The Big To-Do - Drive-By Truckers
User Score

Universal acclaim- based on 18 Ratings

User score distribution:
  1. Positive: 17 out of 18
  2. Negative: 0 out of 18

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  1. May 13, 2011
    The Drive-By Truckers can write some good Southern rock riffs, but this album felt less inspired than Brighter than Creation's Dark or Go-Go Boots. There are some interesting songs on here ("Birthday Boy", "This F****ng Job", "The Fourth Night of My Drinking"), but not having a defined concept seems to have zapped the music of its cohesiveness.
  2. Jul 15, 2011
    Probably their most accessible album in terms of catchy songs (maybe I'm wrong). There appears to be something on here for everyone. The guitars crunch like their rockier records like a ten minute Crazy Horse jam, but in respectful restraint. Patterson aims big on this one, with partner in crime Mike Cooley paving the usual territory. His "Birthday Boy" might be the album highlight. Shawna Tucker's contributions are well placed too ("You've Got Another") and Hood keeps it familiar with his direction ("The Wig He Made Her Wear"). Not mellow like their previous effort (Brighter Than Creation's Dark) or the next one after (Go-Go Boots). If you're a fan of the band, you'll enjoy the album. Nothing groundbreaking, but worth every penny. Expand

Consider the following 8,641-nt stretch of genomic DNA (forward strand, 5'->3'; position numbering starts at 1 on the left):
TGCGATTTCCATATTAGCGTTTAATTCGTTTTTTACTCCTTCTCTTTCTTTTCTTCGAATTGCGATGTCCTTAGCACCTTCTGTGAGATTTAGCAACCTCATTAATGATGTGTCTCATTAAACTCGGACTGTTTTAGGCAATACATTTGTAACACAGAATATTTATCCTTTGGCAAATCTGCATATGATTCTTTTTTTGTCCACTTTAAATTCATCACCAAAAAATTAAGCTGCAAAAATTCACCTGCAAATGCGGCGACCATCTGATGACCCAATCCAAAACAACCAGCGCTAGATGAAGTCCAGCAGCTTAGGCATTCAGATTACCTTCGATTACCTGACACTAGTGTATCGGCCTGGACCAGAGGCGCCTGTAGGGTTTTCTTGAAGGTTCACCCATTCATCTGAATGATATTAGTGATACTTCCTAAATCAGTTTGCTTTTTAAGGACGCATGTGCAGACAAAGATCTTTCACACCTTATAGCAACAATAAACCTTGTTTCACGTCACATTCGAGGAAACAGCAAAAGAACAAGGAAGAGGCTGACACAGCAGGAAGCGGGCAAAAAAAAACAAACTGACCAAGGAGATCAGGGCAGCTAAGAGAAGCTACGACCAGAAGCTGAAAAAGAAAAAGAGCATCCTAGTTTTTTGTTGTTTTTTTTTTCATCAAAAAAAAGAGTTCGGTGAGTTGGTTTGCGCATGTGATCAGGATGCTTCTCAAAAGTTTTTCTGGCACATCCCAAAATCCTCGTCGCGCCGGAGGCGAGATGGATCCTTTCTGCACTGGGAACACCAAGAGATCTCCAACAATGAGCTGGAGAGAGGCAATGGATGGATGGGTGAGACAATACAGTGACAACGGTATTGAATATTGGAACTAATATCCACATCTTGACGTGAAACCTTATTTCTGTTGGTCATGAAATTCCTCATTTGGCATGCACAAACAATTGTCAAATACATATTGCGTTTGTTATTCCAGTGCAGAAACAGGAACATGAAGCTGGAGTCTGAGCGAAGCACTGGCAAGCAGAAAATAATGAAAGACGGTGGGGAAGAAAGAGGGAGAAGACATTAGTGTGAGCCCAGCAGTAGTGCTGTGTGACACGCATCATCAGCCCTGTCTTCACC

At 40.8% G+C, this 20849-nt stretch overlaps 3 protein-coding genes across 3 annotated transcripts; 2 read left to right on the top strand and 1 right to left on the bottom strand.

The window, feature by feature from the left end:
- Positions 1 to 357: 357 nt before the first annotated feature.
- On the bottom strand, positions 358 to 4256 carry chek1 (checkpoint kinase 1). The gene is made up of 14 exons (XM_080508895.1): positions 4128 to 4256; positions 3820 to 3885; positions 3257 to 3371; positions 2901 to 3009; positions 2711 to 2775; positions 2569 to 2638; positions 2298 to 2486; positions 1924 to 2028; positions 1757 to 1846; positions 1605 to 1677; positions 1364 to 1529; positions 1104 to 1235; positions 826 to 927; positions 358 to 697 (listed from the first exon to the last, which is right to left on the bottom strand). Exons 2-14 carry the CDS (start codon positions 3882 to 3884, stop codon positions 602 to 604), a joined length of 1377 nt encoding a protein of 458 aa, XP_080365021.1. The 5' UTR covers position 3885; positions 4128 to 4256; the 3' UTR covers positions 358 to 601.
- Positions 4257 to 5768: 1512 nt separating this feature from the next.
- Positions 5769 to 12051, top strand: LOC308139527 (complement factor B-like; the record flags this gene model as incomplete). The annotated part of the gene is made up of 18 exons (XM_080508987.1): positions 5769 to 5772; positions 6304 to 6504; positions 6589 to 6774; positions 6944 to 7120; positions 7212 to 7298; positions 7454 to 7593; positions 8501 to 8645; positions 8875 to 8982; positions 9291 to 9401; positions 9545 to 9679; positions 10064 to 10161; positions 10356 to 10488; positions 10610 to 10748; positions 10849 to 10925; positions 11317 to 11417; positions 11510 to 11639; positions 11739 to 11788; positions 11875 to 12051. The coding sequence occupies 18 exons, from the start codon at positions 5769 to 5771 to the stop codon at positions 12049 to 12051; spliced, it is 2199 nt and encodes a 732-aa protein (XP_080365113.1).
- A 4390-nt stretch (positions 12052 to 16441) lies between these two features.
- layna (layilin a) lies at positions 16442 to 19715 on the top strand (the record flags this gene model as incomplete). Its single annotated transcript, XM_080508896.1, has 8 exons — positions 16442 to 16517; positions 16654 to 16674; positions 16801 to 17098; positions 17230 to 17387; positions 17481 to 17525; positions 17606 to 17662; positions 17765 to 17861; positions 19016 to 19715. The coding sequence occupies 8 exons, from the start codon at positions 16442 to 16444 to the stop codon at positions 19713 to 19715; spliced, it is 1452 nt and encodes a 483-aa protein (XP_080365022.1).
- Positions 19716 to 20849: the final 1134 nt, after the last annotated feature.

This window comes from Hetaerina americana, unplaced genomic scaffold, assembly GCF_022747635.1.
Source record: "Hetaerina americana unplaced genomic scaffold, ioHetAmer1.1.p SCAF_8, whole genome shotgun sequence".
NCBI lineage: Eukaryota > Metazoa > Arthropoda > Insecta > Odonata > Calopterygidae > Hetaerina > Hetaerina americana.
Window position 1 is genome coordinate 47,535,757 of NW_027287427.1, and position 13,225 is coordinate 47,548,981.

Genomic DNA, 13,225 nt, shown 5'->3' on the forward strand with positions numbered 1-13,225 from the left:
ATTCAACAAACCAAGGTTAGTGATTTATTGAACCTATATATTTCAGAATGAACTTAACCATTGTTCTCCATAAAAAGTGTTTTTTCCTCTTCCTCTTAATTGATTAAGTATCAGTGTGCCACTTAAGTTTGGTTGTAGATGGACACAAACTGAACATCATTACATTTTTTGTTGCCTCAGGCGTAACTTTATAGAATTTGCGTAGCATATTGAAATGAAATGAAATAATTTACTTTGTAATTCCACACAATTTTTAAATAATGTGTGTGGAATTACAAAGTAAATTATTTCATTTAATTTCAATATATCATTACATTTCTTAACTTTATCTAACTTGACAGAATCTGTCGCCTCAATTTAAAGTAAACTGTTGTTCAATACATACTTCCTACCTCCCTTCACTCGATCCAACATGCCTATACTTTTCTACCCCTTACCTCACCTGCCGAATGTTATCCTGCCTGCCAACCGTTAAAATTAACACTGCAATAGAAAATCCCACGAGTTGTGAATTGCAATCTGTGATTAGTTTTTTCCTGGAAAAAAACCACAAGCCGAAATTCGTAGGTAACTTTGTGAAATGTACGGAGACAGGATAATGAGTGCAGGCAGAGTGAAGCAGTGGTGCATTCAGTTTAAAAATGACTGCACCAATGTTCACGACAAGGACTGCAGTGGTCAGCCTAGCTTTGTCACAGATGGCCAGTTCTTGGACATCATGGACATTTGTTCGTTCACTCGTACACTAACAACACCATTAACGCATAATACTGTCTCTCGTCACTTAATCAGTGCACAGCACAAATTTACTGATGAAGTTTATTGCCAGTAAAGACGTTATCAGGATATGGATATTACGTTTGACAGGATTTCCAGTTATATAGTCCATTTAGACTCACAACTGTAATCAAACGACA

Generally favorable reviews - based on 24 Critics

Critic score distribution:
  1. Positive: 20 out of 24
  2. Negative: 0 out of 24
  1. The Big To-Do features some of the band's most evocative chunks of misery-detailing to date.
  2. 70
    The old comedy adage goes that if it bends, it's funny, but if it breaks, it's not. Tell that to Drive-By Truckers, who break everything in sight yet still strike tragicomic gold every time. The Big To-Do, their eighth full-length, features another cast of walking-dead survivors struggling with their vices in a Faulknerian landscape of rocked-up desperation.
  3. Musically, the DBTs manage a decent range--from big, squalling rockers to teary, lap-steel balladry--albeit without throwing any great surprises. Same old story, to some extent, but one worth hearing again.